The cost of attending college today is a daunting prospect. According to the College Board’s 2018 Trends in College Pricing Report , from 1988 to 2018, sticker prices tripled at public four-year schools and doubled at public two-year and private non-profit four-year schools, and many students use some kind of student loan to finance their degrees.

Students should think about what they want to study, research how much graduates at a given school in that major make, and not take on more than 10 to 15% of that amount in debt.

For example, according to PayScale, the average salary for an individual with a Bachelor of Engineering degree from New York University is about $91,296 per year. That means a student could plan to take on up to $13,694 (roughly 15% of their projected future salary) in loans to finance this degree.

However, the average salary for a worker with a Bachelor of Social Work degree from New York University is about $50,008 per year, so based on Horn’s recommendation, students should only take on about $7,501 in loans. Additionally, many social work opportunities require students to earn additional accreditation such as a master’s degree, and students should consider these costs as well.

Of course, this math is dependent on a student having a clear understanding of what they plan to pursue after college, something that can be challenging for many young people. Other factors students need to consider include a school’s reputation for graduating successful alumni, as well as its rate of on-time graduations.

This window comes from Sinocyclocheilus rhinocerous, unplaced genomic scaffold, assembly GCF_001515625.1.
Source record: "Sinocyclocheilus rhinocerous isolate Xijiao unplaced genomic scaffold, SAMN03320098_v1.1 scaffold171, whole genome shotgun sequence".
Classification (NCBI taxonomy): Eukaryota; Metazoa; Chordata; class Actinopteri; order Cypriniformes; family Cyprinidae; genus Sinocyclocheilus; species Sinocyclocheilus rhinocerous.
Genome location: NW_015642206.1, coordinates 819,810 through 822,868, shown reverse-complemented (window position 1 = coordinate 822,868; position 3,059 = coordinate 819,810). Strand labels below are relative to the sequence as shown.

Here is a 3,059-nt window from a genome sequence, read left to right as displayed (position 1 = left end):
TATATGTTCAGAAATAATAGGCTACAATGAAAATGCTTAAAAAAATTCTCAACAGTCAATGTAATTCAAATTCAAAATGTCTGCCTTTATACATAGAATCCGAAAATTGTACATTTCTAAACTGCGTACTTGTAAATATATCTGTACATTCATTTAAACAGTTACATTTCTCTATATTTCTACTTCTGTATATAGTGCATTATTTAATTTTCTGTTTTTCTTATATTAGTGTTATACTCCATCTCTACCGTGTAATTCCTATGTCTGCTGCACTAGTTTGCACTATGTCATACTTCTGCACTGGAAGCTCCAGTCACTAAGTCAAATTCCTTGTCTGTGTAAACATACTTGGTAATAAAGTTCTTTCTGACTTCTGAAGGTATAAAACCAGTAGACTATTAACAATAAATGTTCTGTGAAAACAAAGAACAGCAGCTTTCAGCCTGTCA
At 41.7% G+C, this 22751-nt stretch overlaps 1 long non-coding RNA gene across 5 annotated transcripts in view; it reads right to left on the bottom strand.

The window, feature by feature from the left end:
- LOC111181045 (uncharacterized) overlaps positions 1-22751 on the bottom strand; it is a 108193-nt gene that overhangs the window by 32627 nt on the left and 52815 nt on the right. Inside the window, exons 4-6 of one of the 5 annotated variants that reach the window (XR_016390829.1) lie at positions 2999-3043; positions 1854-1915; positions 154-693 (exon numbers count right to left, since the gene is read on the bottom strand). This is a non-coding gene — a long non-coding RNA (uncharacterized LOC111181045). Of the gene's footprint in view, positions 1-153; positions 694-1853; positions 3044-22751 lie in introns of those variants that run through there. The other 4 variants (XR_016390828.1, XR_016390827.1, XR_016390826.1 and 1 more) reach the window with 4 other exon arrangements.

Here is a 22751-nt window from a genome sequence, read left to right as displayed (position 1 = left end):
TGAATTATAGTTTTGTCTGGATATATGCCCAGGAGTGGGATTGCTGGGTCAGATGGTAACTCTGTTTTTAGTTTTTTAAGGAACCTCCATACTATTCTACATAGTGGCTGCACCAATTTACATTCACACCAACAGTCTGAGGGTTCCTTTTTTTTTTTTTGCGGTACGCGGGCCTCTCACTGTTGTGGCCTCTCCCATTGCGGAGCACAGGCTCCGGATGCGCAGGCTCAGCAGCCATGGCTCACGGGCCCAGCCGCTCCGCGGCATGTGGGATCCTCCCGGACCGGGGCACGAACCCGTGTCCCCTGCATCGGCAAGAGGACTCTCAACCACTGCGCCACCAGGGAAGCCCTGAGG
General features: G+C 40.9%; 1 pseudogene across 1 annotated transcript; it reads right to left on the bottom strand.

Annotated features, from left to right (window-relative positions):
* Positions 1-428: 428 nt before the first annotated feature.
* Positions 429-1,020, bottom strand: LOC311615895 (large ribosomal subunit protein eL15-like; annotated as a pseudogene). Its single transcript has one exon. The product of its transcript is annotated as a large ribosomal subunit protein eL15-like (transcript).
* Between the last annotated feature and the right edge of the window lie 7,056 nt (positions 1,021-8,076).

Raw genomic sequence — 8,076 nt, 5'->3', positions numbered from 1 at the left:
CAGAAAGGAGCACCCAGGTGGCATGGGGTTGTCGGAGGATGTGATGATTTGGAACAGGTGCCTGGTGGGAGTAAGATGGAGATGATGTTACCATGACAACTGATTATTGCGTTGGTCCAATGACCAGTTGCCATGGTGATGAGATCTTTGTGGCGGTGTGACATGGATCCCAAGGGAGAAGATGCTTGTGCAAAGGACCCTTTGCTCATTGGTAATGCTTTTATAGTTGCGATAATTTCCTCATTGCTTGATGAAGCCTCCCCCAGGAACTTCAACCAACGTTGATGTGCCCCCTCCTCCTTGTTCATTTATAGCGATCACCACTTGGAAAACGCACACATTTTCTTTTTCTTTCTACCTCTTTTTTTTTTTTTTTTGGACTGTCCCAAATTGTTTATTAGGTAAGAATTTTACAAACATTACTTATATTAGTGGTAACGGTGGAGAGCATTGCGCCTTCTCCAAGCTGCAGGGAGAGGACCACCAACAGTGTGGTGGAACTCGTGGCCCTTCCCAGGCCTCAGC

“If you’re taking out $80,000 in debt to go to law school for example, and you’re going to a top law school, that’s probably a reasonable investment,” says Horn. “If you’re going to a bottom-third law school, a question you ought to be asking yourself is, ‘Is this worth it?’

“The most crippling debt is when you don’t complete. If [students] don’t complete, it can be crippling because they’re not going to have the wage bump from getting that college credential and so you’re going to be earning roughly as much as someone with a high school diploma is, but you have taken out $10,000 in debt.”

Horn emphasizes that debt totals have a significant impact on the financial lives of borrowers.

“Paying not just the debt back but also the interest on top of it, that can be really punishing to make the books work as you’re trying to think through raising a family, owning a home maybe in the future and other life decisions.”

Like this story? Subscribe to CNBC Make It on YouTube!

Don’t miss:


Company: cnbc, Activity: cnbc, Date: 2019-07-10  Authors: abigail hess